Comments on: Column: Tax Capture Is a Varsity Sport it's like being there Tue, 16 Sep 2014 04:56:38 +0000 hourly 1 By: Jim George Jim George Mon, 25 Jul 2011 20:45:24 +0000 I’m a newbie to this site and definitely not familiar with the intricacies of public financing (my eyes tend to glaze over 30 seconds into any discussion of economics), but TAXES LEVIED FOR PUBLIC EDUCATION ARE ACTUALLY DIVERTED TO OTHER GOVERNMENTAL (non-elected) ENTITIES???!!!

By: John Floyd John Floyd Fri, 22 Jul 2011 05:13:20 +0000 Dave,

Another thorough treatment of an arcane, yet vital, public process.

By the way, you may add to your list of “John Floyd’s Philosophic Objections”, the use of public school taxes for any purpose other than – public schools. If Ann Arbor Spark is really worth funding, let them get their own tax from the voters. Passing taxes under the guise of one use (k-12 education), and then putting those taxes to use for an utterly unrelated activity (Ann Arbor Spark), is another manifestation of the rot in our political culture.

Many political actors in Michigan view the School Aid Fund (including local operating millages) as a slush fund to be raided for whatever thing they cannot otherwise fund. The BEST that can said about this practice is that it amounts to eating our seed corn. It is something of an irony that our technology-business accelerator is funded at the expense of the next generation’s ability start tech companies.

By: Vivienne Armentrout Vivienne Armentrout Wed, 20 Jul 2011 11:19:00 +0000 Thanks for the exposition on the LDFA. The reason Ypsilanti was excluded may have had to do with county politics. The LDFA was originally set up as a SmartZone under an initiative by the MEDC. As the county resolution explains [link], it was necessary to include Ypsilanti as part of the SmartZone because of state law regarding multi-community zones. I suspect that there was negotiation that Ypsilanti should not have to pay taxes since it has often been seen as a distressed community.

The SmartZone succeeded the IT Zone (founded 1999). Here’s what Crain’s said about it: “A group of University of Michigan professors who wanted to wire downtown Ann Arbor with higher-bandwidth Internet connections founded the Ann Arbor IT Zone in October 1999″. From the county resolution, “The purpose of the SmartZone is to support small, start-up technology
companies, primarily in the information technology field within the Zone.” Later Washtenaw Development Corporation merged with it to form SPARK, which has taken on a much more diffuse mission.

By: Dave Askins Dave Askins Tue, 19 Jul 2011 14:56:57 +0000 This just in from the DDA board: SPECIAL BOARD MEETING WEDNESDAY, JULY 27, 2011 at 10:00 AM (TO DISCUSS TIF FUNDS)

By: Dave Askins Dave Askins Tue, 19 Jul 2011 14:37:26 +0000 Re: [2] Does this same sort of limitation cover the Local Development Finance Authority (the tax-capture entity, co-terminus with the DDA zone, that funds Ann Arbor Spark with public education money)?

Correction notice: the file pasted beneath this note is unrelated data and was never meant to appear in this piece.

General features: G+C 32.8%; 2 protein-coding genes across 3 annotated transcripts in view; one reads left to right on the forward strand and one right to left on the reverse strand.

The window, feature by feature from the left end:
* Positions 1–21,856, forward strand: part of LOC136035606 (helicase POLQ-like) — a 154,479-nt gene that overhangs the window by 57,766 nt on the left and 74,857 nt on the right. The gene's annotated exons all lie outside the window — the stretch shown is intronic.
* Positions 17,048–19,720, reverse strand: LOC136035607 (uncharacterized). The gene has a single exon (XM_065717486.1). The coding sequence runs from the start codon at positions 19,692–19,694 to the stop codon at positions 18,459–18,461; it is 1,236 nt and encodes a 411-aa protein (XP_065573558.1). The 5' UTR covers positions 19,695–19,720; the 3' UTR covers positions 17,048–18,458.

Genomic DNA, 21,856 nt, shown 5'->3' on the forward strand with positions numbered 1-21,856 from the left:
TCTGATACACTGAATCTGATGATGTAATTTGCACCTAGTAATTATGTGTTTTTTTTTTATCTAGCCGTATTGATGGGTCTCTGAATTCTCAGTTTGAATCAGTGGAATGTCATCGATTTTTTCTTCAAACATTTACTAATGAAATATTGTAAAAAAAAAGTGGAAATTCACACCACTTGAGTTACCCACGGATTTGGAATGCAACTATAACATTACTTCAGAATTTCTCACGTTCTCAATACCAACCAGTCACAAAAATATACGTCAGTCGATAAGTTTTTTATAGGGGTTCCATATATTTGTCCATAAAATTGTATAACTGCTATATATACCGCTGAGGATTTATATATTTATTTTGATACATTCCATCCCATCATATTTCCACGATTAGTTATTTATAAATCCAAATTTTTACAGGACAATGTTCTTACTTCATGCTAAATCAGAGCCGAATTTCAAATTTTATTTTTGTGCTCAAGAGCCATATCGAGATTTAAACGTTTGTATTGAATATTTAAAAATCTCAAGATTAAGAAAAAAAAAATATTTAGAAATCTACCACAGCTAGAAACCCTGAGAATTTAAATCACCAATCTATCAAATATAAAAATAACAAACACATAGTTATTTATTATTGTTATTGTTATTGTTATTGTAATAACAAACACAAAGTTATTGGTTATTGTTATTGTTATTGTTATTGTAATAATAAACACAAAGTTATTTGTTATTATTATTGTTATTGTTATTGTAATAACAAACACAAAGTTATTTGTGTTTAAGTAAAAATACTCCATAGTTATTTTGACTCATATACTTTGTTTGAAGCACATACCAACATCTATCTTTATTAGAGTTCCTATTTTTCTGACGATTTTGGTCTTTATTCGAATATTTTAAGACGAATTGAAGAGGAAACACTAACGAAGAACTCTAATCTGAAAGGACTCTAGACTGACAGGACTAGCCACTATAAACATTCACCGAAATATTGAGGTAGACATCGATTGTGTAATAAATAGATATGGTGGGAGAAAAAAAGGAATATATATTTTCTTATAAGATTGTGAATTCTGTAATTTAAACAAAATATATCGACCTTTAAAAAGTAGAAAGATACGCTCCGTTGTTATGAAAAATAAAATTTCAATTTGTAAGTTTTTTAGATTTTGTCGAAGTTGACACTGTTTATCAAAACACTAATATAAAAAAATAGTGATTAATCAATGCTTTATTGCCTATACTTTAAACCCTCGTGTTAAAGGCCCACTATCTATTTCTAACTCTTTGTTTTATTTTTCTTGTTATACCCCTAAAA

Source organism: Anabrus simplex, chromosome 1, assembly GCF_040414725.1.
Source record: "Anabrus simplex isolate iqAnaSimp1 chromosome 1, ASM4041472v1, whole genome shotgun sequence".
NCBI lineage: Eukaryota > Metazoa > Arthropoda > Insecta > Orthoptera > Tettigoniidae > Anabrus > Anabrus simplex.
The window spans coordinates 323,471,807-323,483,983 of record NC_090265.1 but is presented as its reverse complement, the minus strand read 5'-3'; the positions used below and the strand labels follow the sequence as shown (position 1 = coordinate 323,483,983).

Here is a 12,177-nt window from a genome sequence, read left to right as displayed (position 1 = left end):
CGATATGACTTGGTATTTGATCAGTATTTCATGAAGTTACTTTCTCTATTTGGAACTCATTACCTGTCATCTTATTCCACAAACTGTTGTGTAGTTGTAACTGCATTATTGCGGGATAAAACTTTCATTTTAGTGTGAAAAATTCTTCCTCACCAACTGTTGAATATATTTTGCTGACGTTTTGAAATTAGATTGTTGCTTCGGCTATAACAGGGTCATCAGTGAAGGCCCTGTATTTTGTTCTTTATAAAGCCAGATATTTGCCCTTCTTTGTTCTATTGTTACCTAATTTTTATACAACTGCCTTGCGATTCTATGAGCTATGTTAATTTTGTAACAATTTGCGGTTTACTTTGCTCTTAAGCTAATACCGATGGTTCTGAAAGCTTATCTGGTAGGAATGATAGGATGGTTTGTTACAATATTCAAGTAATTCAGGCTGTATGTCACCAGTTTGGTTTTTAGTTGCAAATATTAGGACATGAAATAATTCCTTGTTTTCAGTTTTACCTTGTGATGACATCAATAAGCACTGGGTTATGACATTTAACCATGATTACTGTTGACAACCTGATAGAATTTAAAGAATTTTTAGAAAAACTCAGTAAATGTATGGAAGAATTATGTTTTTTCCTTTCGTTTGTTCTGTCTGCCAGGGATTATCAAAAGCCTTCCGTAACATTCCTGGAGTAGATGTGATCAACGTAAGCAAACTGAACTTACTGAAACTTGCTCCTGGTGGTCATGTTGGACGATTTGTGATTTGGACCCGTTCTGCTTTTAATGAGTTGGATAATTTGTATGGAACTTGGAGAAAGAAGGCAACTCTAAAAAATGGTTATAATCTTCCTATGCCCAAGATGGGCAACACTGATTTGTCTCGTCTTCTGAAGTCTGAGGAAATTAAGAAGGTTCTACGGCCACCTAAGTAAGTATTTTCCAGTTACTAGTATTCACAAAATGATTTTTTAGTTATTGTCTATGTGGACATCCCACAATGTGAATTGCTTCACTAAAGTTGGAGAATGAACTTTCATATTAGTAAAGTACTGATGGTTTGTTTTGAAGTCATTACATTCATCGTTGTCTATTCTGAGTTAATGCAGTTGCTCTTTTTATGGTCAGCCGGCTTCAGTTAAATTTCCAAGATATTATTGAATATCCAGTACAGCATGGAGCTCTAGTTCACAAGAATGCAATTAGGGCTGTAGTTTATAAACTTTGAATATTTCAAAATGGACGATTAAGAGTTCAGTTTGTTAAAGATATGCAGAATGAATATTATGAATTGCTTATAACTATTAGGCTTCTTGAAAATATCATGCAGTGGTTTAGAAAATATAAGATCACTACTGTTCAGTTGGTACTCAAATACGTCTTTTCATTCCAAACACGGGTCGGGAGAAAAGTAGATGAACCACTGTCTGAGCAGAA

The kind of limit on TIF capture expressed in the DDA ordinance is, I’m pretty sure, peculiar to the Ann Arbor DDA. I can’t find anything in the LDFA foundational arguments expressing a limit that is triggered when actual tax valuation exceeds projected values. However, it’s worth noting that the LDFA’s tax capture is simply defined at 50% [emphasis added]:

Under this Plan, tax increment revenues subject to capture by the LDF A shall include, to the maximum extent permitted by Act 281 of 1986, as amended, the following: Ann Arbor portion of the district – 50% of operating millage of local school districts and 50% of the State Education Tax levied upon the Captured Property. Ypsilanti: no revenue shall be captured at the present time.

That part is emphasized, because even though Ypsilanti does not generate any revenue for the LDFA, the Ypsilanti city council still appoints three seats to the LDFA board. Why? I don’t know. It was set up that way.

Also related to the question of who gets a seat at the table is the fact that Skip Simms, an employee of the LDFA’s main contractor (Ann Arbor SPARK), also sits on the LDFA board – as a non-voting ex officio member. He was appointed to that position a couple years ago. [cf. Chronicle coverage: "Expanded LDFA Board Reflects on Purpose"] Even as a non-voting member, that’s pretty odd, I think. It would be similar to appointing Mark Lyons, manager of Republic Parking, to an ex officio seat at the DDA board table. Yet, the LDFA was set up that way. It’s a part of the agreement between Ypsilanti and the city of Ann Arbor on the LDFA that a representative of the “accelerator” (i.e., Ann Arbor SPARK) will have an ex officio seat on the LDFA board.

The Ann Arbor city council appointment to the LDFA board actually received some discussion at Monday’s July 18 council meeting – Stephen Rapundalo’s continued appointment was for another four years, despite the fact that he might not be re-elected. That’s because the terms for such appointments as expressed in the LDFA bylaws are only for four years. Based on the brief council discussion, it appears that a bylaws change to address that is on the horizon.